JACKSONVILLE, Florida. – Welcome to Car Buying in the Age of the Pandemic, Grade Two.
From supply chain issues to chip shortages, automakers are still struggling to keep up with demand. Add the pandemic into the mix, and dealers have learned to get creative when it comes to moving metal.
Whether you’re buying or selling, potential car buyers have probably never experienced anything like this. I had to buy a new car last year and I can tell you that was a whole different ballgame. Although we are tired of hearing it, the car buying process reminds us that we are still living in unprecedented times.
I spoke with an auto industry expert to find out what to expect and how to work around some of the issues.
“It’s a strange time to buy a car. That’s the best way to explain it. What would you say to someone who might be in the market right now? I asked Peter Leto, CEO of Foundation Direct, a company that helps car dealerships generate more revenue through digital advertising.
“Good time to be a dealership. Good time to sell your car. Not a great time to buy one,” Leto said.
The former Google executive has worked in the automotive industry for the past decade and says nothing compares to what he sees now.
“I know there are people who are at home and say, ‘Hey, we’re two years into the pandemic. It must have gotten better,” and you’re saying it really isn’t? ” I asked.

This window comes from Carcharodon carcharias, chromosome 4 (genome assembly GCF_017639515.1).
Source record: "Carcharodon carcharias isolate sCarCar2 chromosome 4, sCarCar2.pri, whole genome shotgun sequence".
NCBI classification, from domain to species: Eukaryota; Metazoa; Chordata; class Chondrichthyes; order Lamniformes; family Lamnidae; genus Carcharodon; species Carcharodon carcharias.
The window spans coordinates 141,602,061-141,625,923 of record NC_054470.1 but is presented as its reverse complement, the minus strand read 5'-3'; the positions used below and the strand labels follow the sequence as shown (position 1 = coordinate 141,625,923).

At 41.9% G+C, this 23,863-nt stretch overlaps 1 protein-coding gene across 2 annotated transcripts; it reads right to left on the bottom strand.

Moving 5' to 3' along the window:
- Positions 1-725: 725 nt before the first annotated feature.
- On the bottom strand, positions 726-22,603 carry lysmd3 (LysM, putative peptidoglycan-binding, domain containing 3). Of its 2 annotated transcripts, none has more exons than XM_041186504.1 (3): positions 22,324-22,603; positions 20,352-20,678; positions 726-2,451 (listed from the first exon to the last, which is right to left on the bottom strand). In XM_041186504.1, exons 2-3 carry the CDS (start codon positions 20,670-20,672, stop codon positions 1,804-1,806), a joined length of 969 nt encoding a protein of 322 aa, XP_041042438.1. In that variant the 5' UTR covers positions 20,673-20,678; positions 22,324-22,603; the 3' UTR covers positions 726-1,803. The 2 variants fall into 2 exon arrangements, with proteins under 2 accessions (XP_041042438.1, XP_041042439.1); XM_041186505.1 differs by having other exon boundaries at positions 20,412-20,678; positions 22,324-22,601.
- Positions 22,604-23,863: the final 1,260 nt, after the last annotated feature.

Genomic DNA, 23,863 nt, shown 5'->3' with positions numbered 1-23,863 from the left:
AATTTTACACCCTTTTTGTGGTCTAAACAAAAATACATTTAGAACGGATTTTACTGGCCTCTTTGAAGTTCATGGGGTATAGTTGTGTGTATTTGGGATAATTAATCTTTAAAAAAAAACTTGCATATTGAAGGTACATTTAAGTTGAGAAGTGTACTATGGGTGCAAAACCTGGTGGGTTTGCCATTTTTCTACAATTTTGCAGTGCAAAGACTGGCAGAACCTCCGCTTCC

“The truth is that as of the last month of December 2021, dealerships have about a third of the new car inventory they had this time a year ago,” Leto said.
By now you’ve seen freighters stranded in ports across the country, and the ongoing battle to keep up with the microchips needed to build new cars, add that to the high demand and Leto said transaction prices on new vehicles and used vehicle transaction prices are essentially at an all-time high.
The car expert said the good news is that dealers have had time to adapt to these circumstances.
“Connecting with consumers virtually, engaging the cars a bit through technology. Nothing can beat that in-person feeling you get at a dealership or at car shows, but I feel like we’ve seen a pivot from consumers and dealers on how to help this car buying process during these challenging times,” Leto said.
And buying a car is no longer limited to what you can find at the dealership around the corner. In fact, Leto said 61% of in-market buyers are willing to go more than 50 miles for a vehicle and potentially even further for a bargain.
Be open to these offers via Zoom and Facetime, as you might get a better deal in a different zip code.
“The one thing I can say that I think everyone is grateful for is the ability to interact with dealerships and experience cars online, more than having to drive themselves to the physical dealer,” Leto said.
But with used car prices at record highs and inventory so low, you’re going to have to do some extra work to find a good price.
Leto warned: “I don’t know about you, but I used to say, ‘Oh, my lease ends next month’ and go to a dealership four weeks in advance. It won’t fly anymore.
He also advised if you’re looking for a certain brand or car: “My advice to a consumer is to have that flexibility if you can. Get ahead and if you can’t be more willing to spend more time researching or going a little deeper or considering a brand you haven’t considered before because that’s the best way get what you want faster.
Although it’s hard to come to an agreement right now, enjoy the exchanges. Leto said you might be shocked to find out how much the car already in your garage is worth.
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